How a woman secures her shack when it rains
Masiphumelele’s informal settlement is built on a wetland and regularly floods
“I know I am supposed to be happy just like everyone else but for me rain means sleeping with one eye open,” says Masiphumelele resident Zimkhitha Sihlo.
The 21-year-old shares a one-room shack with her three-month-old baby and 70-year-old mother, Nothayimile, in the Masiphumelele informal settlement near Fish Hoek, Cape Town. Her mother has a heart condition and has just finished treatment for pneumonia.
The informal settlement where Sihlo’s shack is built, remains damp throughout the year because it is situated on low-lying wetlands. The area floods when it rains.
In March, GroundUp reported on some of the daily problems residents deal with, from a lack of toilets to open sewage.
In recent months, community leaders, the City of Cape Town and the office of the Public Protector have been discussing ways to improve the settlement. One of the suggestions is that people living on the periphery be moved to dryer land. Sihlo and her family would be one of the households to benefit from this.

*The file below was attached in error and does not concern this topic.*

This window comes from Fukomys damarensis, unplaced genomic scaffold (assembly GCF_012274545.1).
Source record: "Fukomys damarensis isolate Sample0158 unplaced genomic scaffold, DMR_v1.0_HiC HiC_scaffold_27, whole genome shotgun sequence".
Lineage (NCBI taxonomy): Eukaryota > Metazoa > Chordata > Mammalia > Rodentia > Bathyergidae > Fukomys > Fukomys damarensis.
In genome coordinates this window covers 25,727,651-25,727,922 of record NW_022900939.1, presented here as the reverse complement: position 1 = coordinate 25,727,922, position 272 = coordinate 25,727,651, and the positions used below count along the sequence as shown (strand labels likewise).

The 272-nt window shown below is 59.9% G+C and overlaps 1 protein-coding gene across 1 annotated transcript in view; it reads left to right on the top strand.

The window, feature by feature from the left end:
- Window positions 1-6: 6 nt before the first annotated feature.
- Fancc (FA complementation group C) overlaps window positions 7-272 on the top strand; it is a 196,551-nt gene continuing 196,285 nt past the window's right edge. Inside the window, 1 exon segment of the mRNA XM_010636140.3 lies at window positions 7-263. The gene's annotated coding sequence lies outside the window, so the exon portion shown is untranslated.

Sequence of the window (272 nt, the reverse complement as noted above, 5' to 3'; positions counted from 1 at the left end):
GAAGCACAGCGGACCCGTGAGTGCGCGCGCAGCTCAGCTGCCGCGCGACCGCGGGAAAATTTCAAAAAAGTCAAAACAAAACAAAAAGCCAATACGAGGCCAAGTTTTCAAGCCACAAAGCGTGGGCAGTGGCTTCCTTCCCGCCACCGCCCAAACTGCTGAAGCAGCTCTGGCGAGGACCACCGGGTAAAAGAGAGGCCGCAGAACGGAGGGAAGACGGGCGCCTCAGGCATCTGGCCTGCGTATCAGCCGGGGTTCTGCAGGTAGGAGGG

When we visited the area, Sihlo had just returned from submitting an application for a child support grant. Sihlo’s mother was sitting snug under a large blanket with her baby because they were forced to leave the door to the shack open. “We want the house to dry so it does not smell,” she explains.
Large stones were placed underneath all of the furniture inside the shack. This, she explained, prevented her belongings from getting damp or damaged when her shack flooded. Pieces of old clothes newspapers have been tightly pressed into gaps between zinc sheets to block the cold wind. The mat on the floor of her shack was soaking wet.
Many of her neighbours have mounted their shacks on wooden stilts and pallets to prevent their homes from flooding. Sihlo says she collected tar rubble from a site where workers are fixing part of the road nearby and put it around her shack to prevent further flooding.
“The water comes in from the ground under the shack. I don’t know what to do anymore. Lifting the shack up costs money that I do not have.”
Sihlo has lived in Masiphumelele for nearly two years. She works for the City’s Expanded Public Works Programme (EPWP) and earns R2,000 for every 20 days worked. “Most times when it rains, we do not work. This means it’s one less day I’m paid. We are informed in the morning whether we will be working or not,” she says. Sihlo used to live with her aunt in Philippi but after finishing her matric the job opportunity arose in Masiphumelele where she stayed with relatives for a year before moving out.
She uses a paraffin stove for cooking and to dry her baby’s clothes. “I don’t mind staying in a shack. This is all we can afford.”
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